Arcane food-related vocabulary

I thought it might be fun to have a standing thread to expand users’ vocabulary of general English words (rather than names of particular food items).

BLET - v. To overripen to the point of rotting.

POTTLE - n. 64 ounces/half-gallon

GILL - n. 4 ounces (pronounced “jill”)

PINGLE - v. to play around with one’s food

LUBBERWORT - n. food without nutritional value, making one lazy/stupid; junk food

BANT - n. diet v. banting - dieting


CRUG - n. food

GLOP - v. to swallow greedily

JUBBE - n. large liquor jug

ACATERY - n. provisions storeroom

COVERSLUT - n. apron

TENTERBELLY - n. glutton, fat person

ZEGEDINE - n. a drinking cup

REELPOT - n. bartender

YEPSEN - n. handful

ALETUDE - n. obesity

BLASHY - adj. diluted/weak, as tea or beer

KEXY - adj. dry, juiceless


I don’t know if I’ll ever feel the same tying on my apron


The root definition of slut was mud or dirt, so in that sense, coverslut has no moral implications.

1 Like

What was the source of this?

It’s a list I’ve compiled, over the years, from various books and articles I’ve read, and from TV shows like QI (and tweets from the QI Elves). When it comes to language, I tend to be a quiddle.

‘Instead of pingling with your bellytimber, please glop your crug and finish your blashy drink in your zegedine.’


Some of these are GREAT words – they’re even fun to say – and deserve to be brought back.

“No more lubberwort for me; I’m banting.”

I like the ones that are more concise than the prevailing equivalencies, e.g., pottle’s two syllables vs. “a half gallon’s” four, or “64 ounces’” five. This would also be useful for texting (if I did that).

With your clear understanding of “pottle,” maybe you can explain the concept of “bushel” to me. Is it a liquid measure or a dry measure? (I think it’s getting to be the right time of day to reach for the jubbe.)

It depends on where you live:

CRAPULOUS: sick from overindulging in food and/or drink

FLOCCULATE: to form, or cause to form into, lumps

NEPHALISM: teetotalling

and a new favorite, an accidental neologism, as opposed to the above, which are actual entries in legitimate dictionaries…

GRUBBISH: a meal of fast/junk food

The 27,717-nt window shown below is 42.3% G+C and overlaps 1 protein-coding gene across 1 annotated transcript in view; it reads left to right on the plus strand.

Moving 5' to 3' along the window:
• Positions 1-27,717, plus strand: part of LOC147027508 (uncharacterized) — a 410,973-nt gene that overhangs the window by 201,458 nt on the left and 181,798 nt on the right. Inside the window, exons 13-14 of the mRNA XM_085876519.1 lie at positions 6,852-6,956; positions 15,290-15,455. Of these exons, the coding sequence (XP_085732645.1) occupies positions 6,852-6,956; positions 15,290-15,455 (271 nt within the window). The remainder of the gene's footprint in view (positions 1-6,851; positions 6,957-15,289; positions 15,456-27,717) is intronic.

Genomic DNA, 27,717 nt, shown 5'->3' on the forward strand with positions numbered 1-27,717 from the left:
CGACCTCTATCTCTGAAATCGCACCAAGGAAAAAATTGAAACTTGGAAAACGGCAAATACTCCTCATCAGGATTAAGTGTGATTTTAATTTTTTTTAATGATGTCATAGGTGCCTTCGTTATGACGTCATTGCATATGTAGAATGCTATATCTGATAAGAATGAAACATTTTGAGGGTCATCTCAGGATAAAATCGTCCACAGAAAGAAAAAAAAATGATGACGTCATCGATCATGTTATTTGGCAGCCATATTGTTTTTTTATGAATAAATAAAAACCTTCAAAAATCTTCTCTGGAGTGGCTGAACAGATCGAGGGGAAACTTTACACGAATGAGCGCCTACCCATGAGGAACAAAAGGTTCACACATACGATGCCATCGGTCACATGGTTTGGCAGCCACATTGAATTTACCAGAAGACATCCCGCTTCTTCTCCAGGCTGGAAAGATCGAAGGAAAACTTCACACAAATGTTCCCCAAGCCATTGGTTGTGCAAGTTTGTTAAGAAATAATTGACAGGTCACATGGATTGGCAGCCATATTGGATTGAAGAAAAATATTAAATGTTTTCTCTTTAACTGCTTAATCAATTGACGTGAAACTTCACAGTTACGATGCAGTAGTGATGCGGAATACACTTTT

1 Like



I never knew that the measurement “gill” is pronounced with a soft g.

1 Like

Many years back, I believe beer used to be available in the UK in a gill measure in pubs - it’s a quarter of a pint. When my dad was off to the pub, he would usually say he was “going for a swift gill” (although the actual gill servings can’t have been around for many years). Tucked away at the back of one of the cupboards is a pewter gill sized beer mug.

My generation went for a “swift half”.


One British measure that makes no sense to me is the “stone”. AFAIK it is usually only (?) used in the context of people’s weight. For those not familiar with it, it’s 14 lb.

It makes no sense to me either. Almost everything I come across is in metric but I have no idea how much I weigh in kilogrammes (unless I do a conversion). The doctor’s surgery weighs me in kilos and I have to ask them to convert it to stones & pounds. FWIW, I currently weigh 16 stone & 3 pounds. And we still weigh newborn babies in pounds and ounces

I have a similar issue with height. No idea what it might be metric but I’m 5ft 7 inches.

Oh, we’re the same height, which is 1.73 meters in SENSIBLE measurements :rofl:

I’ve lived in the US now for almost 22 years, and I still have my phone set to C˚ vs. Fahrenheit, and continue to be blissfully clueless about yards, feet, and other nonsense.


I recall some years back, we were in South Africa and I got chatting to this young guy. The question of his height cropped up - he was tall. Now, I knew that South Africa had started using metric in the 1950s, probably before his parents were born, so was ready to start converting mentally. But, no, he responds in feet and inches - telling me that this was the only time he ever used Imperial.

1 Like

Fast, easy conversion from kilos to pounds: double it and add 10%.

1 Like

I always felt lighter when i was stoned. FWIW

My mother had a set of measuring mugs hanging in the kitchen : gill, pint, quart

1 Like